As the name would suggest, a patch reef is a small reef formation that is isolated and often found in a small area surrounded by water – usually within a small or open body of water, and in some cases even completely submerged underwater.
Sometimes, they also form in the middle of a lagoon or close to barrier reefs and atolls. A few common examples of patch reefs include the reefs occurring off the north coast of St Croix (in the Caribbean) and reefs found on the Florida Reef Tract.
A patch reef has many important qualities that set it apart from most other types of coral reef formations. It is, first of all, important to note that they are most commonly found in shallow waters. Depths of around 3-6 meters (or 10-20 feet) are quite common.
These reefs, in most cases, are also surrounded by a halo of sand that extends to seagrass beds. These are determined by the distance that herbivorous fish decide to forage while keeping in close proximity to the reef, and so each patch reef differs depending on the types of fish and marine creatures that thrive in their generally defined area.
These types of reefs are formed through a unique process set into motion by a coral larva that settles outside the plankton, attaching itself to a harder portion that will later become the center of the reef.
Over time, the larva develops into a moderately sized coral colony that becomes the essential platform for other coral formation after its death. Perishing due to damage caused by either severe storms or predators, the colony leaves behind hardened limestone that is then used as a settlement area by other coral larvae.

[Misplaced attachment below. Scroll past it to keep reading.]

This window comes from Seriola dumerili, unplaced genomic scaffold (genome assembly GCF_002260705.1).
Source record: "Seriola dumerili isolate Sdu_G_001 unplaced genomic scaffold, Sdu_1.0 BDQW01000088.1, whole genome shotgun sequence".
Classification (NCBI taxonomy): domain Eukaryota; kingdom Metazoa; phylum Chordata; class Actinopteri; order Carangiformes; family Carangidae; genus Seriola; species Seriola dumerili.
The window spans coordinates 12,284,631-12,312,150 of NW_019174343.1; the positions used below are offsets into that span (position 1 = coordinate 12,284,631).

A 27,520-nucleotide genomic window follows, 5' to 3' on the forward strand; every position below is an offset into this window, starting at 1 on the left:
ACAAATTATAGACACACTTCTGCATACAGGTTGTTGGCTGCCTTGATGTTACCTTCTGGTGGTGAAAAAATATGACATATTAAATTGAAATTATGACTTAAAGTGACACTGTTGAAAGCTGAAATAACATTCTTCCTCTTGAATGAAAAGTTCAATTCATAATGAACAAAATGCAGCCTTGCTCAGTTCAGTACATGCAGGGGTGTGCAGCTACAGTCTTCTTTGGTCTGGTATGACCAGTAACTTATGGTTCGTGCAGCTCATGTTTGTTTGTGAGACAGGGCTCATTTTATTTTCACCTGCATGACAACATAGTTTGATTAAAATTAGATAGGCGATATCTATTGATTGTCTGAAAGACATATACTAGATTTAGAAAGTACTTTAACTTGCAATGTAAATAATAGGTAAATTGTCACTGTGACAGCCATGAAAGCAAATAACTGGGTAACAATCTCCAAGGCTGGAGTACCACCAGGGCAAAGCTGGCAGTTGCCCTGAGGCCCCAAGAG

Over the course of many hundreds of years, this process continues to repeat itself, as the reef keeps growing and expanding both in height, and later on, in size as well, after it reaches the surface of the water.
Star and brain corals are most prevalent in patch reefs, their majestic and robust structures settling on exposed dead corals to repopulate every little part of the reef with new life.
Other fascinating marine species, large and small, can also be found on these reefs. Sponges, mollusks and various types of worms can commonly be viewed here, excavating the dead corals to create crevices that later provide refuge for small fish and invertebrates.
Reef fish are very prevalent on most types of patch reefs as well, some of the most common varieties of fish species including bluehead, angel fish, redband parrotfish, surgeonfish and damselfish.
You can also commonly observe many other marine creatures thriving in these reefs. These normally include green morays, spiny lobsters, squirrelfish and herbivore fish that find refuge on patch reefs during day time, and feed on the seagrass close by during the night.
Most patch reef formations are safe havens for a variety of other marine creatures as well – especially in the case of reefs formed within lagoons that have been protected by barrier reefs for thousands and even millions of years, allowing marine life in the region to thrive.